Renewal proper to correct “procedural oversight” CPLR R. 2221

CPLR R. 2221
Motion for Leave to Renew

Zhijian Yang v Alston, 2010 NY Slip Op 04236 (App. Div., 1st, 2010)

The burden then shifted to plaintiff. Initially, we find that in the
absence of any prejudice to defendants, renewal was properly granted to
plaintiff to correct a procedural oversight on the previous motion and
allow the submission of her examining physician's report in admissible
form (see Cespedes v McNamee, 308 AD2d 409 [2003]). However, upon
renewal, Supreme Court should have adhered to its original
determination granting defendants' motion for summary judgment because
plaintiff failed to raise a triable issue of material fact as to whether
she sustained a serious injury in this accident.

Strange.  Generally, a motion to renew requires an explanation for failing to provide the evidence in the first place.  The Court cites to Cespedes:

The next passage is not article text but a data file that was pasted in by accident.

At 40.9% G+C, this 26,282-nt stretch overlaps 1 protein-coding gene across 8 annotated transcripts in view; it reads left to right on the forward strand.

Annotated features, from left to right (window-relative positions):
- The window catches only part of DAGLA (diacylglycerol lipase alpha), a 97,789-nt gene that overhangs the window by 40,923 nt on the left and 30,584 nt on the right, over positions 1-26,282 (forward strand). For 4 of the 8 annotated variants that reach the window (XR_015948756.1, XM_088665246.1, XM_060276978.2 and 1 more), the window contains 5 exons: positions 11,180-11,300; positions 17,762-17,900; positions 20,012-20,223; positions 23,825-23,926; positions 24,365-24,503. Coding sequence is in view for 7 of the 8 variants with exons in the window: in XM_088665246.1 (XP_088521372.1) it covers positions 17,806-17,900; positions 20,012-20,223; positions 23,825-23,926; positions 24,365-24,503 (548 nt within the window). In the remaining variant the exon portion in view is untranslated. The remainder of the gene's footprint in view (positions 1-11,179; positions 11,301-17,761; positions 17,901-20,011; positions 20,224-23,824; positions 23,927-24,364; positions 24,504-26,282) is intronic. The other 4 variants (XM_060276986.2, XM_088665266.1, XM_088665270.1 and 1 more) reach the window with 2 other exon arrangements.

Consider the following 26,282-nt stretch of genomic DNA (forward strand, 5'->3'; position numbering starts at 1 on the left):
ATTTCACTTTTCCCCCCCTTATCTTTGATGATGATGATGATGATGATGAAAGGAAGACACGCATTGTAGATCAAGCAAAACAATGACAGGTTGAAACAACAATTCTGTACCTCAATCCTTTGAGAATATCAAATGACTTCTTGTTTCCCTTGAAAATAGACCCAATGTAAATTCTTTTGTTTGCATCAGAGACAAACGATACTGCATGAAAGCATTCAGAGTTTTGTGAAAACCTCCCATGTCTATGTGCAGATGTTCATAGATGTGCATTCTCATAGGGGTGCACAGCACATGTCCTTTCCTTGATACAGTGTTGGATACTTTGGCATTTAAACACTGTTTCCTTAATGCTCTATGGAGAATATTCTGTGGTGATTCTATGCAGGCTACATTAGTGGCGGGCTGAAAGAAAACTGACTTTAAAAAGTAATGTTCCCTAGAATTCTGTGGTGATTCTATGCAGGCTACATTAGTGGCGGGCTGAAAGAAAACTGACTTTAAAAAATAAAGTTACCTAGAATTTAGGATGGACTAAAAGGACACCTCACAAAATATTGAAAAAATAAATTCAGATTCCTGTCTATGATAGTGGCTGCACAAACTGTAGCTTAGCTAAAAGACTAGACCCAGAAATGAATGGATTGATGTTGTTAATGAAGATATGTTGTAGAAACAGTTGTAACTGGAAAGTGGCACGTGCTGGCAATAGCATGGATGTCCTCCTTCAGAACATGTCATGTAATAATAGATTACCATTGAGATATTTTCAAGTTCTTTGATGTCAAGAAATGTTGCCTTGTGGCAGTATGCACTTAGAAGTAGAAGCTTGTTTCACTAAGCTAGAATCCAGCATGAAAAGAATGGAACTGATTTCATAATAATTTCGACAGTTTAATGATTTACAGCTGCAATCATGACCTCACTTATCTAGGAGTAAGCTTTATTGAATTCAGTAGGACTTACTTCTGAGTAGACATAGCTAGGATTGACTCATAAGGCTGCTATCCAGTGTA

The IAS court originally granted defendants' motion for summary judgment because the physician's report that plaintiff submitted in opposition was neither sworn nor affirmed pursuant to CPLR 2106. Immediately after learning of the court's decision, plaintiff moved to renew and reargue, submitting his doctor's findings in affidavit form, and explaining, through his attorney and doctor, that neither realized the report was unsworn until after receiving the IAS court's order. The IAS court properly granted plaintiff's motion, which, contrary to its designation, was one to renew, not reargue, since it was based on newly submitted evidence (see Telep v Republic El. Corp., 267 AD2d 57 [1999]). Renewal may be granted where the failure to submit a doctor's report in affidavit form “'was inadvertent, and … absen[t] … any showing by defendants of prejudice attributable to the short delay caused by such failure”' (Ramos v Dekhtyar, 301 AD2d 428, 429 [2003]; see also Segall v Heyer, 161 AD2d 471 [1990]). Defendants show no prejudice. On the merits, an issue of fact as to whether plaintiff sustained a serious injury is raised by his doctor's affidavit correlating significant quantified range of motion limitations in plaintiff's lower back, among other conditions, including lumbar muscle spasms, to a herniated disc revealed in an MRI taken shortly after the accident, and opining that the disability to plaintiff's back is permanent (see Toure v Avis Rent A Car Sys., 98 NY2d 345, 350, 352-353 [2002]; Gonzalez v Vasquez, 301 AD2d 438 [2003]; Aguilar v N.Y.C. Water Works, 298 AD2d 245 [2002]).

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